In the name of God, I ask the technology giants to stop exploiting human weakness, people’s vulnerability, for the sake of profits without caring about the spread of hate speech, grooming, fake news, conspiracy theories, and political manipulation.
Helpdesk support back in the day of the middle age with English subtitles. Original taken from the show "Øystein og jeg" on Norwegian Broadcasting (NRK)in 2001. With Øystein Backe (helper)and Rune Gokstad (desperate monk). Written by Knut Nærum.
Will you look at this?! Twitter has recreated the WordPress Gutenberg editor interface into their web product. Currently it only has a few blocks for text, photos, gifs, video, embeds, and polls, but it’s not completely horrible and it’s relatively fast and convenient.
The Gutenberg editor in WordPress:
In fact it appears that they’ve pared the editor down substantially. A few more tweaks and it might be as clean as the Medium editor experience.
Want to add a video, just drop a youtube link:
Want to embed a blog post from somewhere else? Add the link in your tweet and get a spiffy Twitter Card (just like oEmbed!)
I can see people getting awfully tired of clicking that “plus” button interminably though. Maybe if the interface could algorithmically choose where to break text the same way it determines what tweets I’m going to see?
Now they just need an edit button and they’ve got a “real” blogging experience, but one that’s editable in tiny 280 character chunks. Who has the attention span for more content than this anyway?
I can already tell that newspapers and magazines are going to love this. Just imagine the ease of doing shareable pull quotes this way?!
I can see journalistic institutions rebuilding their entire platforms on Twitter already!
Old CMS -> Tumblr -> Medium -> Twitter!
What is your favorite editing experience?
WordPress Classic Editor
Uh oh! I’m noticing that they’ve neglected to put a block in for a title area. Maybe we could just do a really short tweet up at the top of the thread instead? If only we could drag and drop tweets to reorder them? At least you can add new tweets into the middle of the stream.
Besides, who’s going to read anything but the headline tweet anyway. No one is ever going to read this far into a tweetstorm. Maybe a blog post where they at least know what they’re getting into, but never a 20+ card tweetstorm.
And would you look at that? They almost jumped ahead of Medium on inline annotations by allowing people to reply to very specific pieces of the text. I’m kind of disappointed that they don’t have the pretty green highlighter colors though.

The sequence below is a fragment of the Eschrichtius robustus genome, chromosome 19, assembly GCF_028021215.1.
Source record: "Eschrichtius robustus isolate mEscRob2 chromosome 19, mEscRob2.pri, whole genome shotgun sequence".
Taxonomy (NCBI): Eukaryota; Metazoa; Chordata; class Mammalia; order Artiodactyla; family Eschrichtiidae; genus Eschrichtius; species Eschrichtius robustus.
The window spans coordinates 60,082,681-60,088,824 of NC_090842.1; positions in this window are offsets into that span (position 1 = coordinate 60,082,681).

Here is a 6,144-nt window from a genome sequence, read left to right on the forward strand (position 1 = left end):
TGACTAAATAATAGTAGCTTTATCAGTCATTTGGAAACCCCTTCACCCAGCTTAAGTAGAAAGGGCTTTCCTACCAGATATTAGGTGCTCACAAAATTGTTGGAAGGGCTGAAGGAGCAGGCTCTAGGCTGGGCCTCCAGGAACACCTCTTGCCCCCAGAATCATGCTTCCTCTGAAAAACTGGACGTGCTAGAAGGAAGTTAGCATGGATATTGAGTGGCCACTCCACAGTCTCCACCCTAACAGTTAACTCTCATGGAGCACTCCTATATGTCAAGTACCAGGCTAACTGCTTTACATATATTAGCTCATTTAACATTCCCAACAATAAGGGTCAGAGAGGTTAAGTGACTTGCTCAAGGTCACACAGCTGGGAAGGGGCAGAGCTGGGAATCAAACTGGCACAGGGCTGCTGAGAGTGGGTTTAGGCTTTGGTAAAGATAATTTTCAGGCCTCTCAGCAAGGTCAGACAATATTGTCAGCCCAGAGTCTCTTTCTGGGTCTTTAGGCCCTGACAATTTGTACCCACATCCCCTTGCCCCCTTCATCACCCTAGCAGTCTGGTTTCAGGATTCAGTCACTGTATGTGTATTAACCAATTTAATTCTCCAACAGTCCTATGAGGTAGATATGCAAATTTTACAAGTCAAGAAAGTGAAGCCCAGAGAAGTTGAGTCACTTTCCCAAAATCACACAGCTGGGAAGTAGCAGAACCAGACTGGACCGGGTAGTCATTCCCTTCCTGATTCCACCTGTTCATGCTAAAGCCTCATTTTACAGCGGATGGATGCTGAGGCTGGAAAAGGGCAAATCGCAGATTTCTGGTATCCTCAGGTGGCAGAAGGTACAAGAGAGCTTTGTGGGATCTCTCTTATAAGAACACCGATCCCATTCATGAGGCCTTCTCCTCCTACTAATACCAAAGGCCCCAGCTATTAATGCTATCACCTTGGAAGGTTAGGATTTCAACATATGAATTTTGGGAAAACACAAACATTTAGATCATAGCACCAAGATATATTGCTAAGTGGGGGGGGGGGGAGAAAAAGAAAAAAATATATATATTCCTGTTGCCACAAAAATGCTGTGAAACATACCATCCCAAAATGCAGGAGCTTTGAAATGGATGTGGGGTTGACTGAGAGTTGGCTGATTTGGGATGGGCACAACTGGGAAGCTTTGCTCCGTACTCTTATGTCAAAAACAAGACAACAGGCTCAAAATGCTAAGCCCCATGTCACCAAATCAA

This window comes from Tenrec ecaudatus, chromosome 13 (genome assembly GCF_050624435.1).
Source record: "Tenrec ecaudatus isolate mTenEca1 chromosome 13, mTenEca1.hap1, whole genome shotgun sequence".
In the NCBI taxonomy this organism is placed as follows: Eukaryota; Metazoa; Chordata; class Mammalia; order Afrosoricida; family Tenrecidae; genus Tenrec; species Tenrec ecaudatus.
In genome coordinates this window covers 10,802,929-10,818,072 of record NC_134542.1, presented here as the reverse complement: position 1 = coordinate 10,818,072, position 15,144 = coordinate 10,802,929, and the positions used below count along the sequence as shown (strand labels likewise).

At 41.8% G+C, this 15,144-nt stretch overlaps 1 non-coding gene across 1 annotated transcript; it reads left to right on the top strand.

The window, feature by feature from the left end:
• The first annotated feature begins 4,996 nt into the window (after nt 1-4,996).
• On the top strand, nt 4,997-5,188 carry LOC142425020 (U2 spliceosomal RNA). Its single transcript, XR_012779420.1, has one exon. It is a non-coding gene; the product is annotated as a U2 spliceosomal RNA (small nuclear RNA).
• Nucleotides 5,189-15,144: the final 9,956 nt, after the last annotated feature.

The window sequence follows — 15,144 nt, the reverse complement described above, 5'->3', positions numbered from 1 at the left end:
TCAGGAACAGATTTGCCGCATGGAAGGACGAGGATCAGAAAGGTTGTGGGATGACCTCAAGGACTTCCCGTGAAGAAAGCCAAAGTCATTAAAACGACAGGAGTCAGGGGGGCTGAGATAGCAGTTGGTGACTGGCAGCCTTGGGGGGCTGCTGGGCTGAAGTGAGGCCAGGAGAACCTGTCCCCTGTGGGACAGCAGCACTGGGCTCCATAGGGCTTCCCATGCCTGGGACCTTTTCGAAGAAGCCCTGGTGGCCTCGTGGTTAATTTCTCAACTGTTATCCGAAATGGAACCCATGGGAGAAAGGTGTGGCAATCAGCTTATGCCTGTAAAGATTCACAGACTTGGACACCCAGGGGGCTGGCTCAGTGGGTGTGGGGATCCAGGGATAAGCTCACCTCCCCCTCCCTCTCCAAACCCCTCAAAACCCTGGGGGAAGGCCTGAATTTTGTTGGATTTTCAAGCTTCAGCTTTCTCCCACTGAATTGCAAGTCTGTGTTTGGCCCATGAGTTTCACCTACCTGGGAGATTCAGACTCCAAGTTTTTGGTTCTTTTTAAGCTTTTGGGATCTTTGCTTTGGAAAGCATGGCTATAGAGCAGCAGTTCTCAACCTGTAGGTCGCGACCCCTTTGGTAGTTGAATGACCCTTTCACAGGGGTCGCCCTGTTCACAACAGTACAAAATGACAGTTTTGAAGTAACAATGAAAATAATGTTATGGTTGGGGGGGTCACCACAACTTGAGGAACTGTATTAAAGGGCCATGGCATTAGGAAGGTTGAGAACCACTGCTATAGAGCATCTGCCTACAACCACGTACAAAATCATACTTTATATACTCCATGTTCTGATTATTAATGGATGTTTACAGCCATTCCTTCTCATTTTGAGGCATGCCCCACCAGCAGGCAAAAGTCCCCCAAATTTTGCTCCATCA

Now if only I could register a custom domain on their service and have control over the CSS, Twitter could be a first class open web CMS.
*Sigh* I suppose until then I’ll just stick with my humble little website that allows me to own and control my own data on my own domain name and communicate with others using simple web standards.
"Meritocracy" was coined as satire; the messaging for and against Medicare for All; and Dutch economic historian Rutger Bregman.
A college admissions scandal has highlighted what people refer to as "the myth of meritocracy." But actually, meritocracy itself is a myth. This week, On the Media looks at the satirical origins of the word and what they tell us about why the US embraces it. Plus, the messaging for and against Medicare for All, as well as a historical look at why we don't have universal healthcare. And economic historian and Tucker Carlson antagonist Rutger Bregman.
1. John Patrick Leary [@JohnPatLeary], professor at Wayne State University, on the history of the satirical origins of the word "meritocracy". Listen.
2. Paul Waldman [@paulwaldman1] of The Washington Post on the messaging war over Medicare for All and what the media is getting wrong about the proposal. Listen.
3. Jill Quadagno of [@floridastate] on the history of why the U.S. has shunned universal healthcare. Listen.
Ian Fletcher, formerly the Head of the Olympic Deliverance Commission, has taken up the position of Head of Values at the BBC.
Starring: Hugh Bonneville, Monica Dolan, Jessica Hynes
Continuing on to finish off the second season. Some of the characters are beginning to feel weary to me, but they’re also such over-the-top caricatures that this would have been better to watch in smaller doses rather than two seasons at a time.